You cannot travel far these days without bumping into a queue of hopefuls looking to shake Buffett's hand, or have him sign their copy of the annual report. At the airport this year, scores of departing shareholders could be seen listing badly as they staggered towards their flights with this year's star prize, a signed copy of a hefty tome containing Charlie Munger's collected wit and wisdom. (Munger is the vice chairman of Berkshire Hathaway, and Buffett's long-standing business partner).

One thing that has not changed much over the years, thank goodness, is the nature of the annual meeting itself. True, there are video screens and microphones galore these days, but the essence of the meeting remains what it always has been. Buffett and Munger sit at a table, sipping Coke (it used to be Pepsi before Buffett bought his 8 per cent stake in Coca-Cola in the 1980s) and answer questions from the audience for the best part of five hours.

The following day there is a press conference at which the two men field more questions, this time for two and a half hours. It has to be said that few are of the hardball variety. ("Why are your results so much better than everyone else's?" was the gist of one of this year's offerings.) But Buffett - who does 75 per cent of the talking - and Munger show no sign of losing their enthusiasm for discussing whatever is thrown at them, and there is always plenty of meat in their often lengthy answers.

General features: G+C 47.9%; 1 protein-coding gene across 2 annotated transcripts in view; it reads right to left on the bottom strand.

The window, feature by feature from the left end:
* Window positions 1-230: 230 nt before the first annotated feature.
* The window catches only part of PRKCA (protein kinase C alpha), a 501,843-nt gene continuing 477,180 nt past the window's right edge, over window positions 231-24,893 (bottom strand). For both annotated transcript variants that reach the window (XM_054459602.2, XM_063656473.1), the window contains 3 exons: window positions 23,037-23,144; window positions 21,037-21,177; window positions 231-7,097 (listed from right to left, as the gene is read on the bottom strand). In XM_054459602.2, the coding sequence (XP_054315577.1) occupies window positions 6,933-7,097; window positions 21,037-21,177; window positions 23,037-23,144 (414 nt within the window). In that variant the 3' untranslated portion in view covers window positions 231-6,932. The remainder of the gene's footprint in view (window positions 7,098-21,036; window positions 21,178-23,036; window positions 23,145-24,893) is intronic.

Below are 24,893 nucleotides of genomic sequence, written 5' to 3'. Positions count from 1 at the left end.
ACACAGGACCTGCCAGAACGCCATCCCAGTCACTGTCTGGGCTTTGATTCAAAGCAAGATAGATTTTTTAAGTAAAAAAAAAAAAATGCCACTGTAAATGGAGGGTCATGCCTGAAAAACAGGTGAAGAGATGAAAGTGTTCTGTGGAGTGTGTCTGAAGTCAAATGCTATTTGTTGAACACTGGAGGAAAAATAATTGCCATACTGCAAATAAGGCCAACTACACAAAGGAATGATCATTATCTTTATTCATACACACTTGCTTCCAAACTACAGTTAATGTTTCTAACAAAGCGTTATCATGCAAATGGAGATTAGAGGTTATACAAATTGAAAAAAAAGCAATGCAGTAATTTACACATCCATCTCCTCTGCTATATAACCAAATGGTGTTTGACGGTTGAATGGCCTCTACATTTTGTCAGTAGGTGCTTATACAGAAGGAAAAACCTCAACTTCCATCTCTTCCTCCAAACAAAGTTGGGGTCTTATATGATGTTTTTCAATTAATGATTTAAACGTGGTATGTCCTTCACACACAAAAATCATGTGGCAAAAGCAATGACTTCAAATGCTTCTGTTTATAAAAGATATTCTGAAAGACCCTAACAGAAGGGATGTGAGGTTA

This year, alongside such predictable subjects as the price of bonds, the outlook for gold and the future of the beer industry, Buffett gave a serious and heartfelt plea for more attention to be given to the threat of nuclear proliferation.

The contrast with the standard corporate annual meeting, where bland company chairmen give carefully scripted answers to shareholders whom, so their body language suggests, they would prefer not to have to speak to, could not be more marked.

As the second richest man in the world after his mate Bill Gates (who this week joined the Berkshire Hathaway board as an independent director), Buffett has no need to spend his time this way. He does it, unquestionably, because he loves his business and loves sharing his ideas (and his jokes) with anyone prepared to listen.

Reading the headlines in the media in recent weeks, incidentally, may have given you the impression that Buffett is in some kind of trouble over the unfolding accounting scandal at the insurance company AIG, and that it may not be long before he steps down from running his company.

My advice, as a long-standing Buffett-watcher, is: don't believe a word of it. He may be 74 but he is far from being ready (or willing) to take a back seat just yet.

Sitting with $43bn in cash in his balance sheet, he is having trouble finding good things to buy right now. But that is hardly a novelty. One of the secrets of his long and sustained success as an investor has been having the patience to wait for "no brainer" money-making opportunities to come along, rather than trying to force the pace when (as now) markets are not throwing up many attractive opportunities.

As for the chances of his being found to have been personally involved in any accounting malpractices affecting AIG, it is about as likely, to quote one US money manager this week, as "finding a McDonald's on Mars".

'What Warren Buffett Thinks Now', Jonathan Davis's extended first-hand report on Buffett's annual meeting, will be published next week. www.intelligent-investor.co.uk has more details.

jd@intelligent-investor.co.uk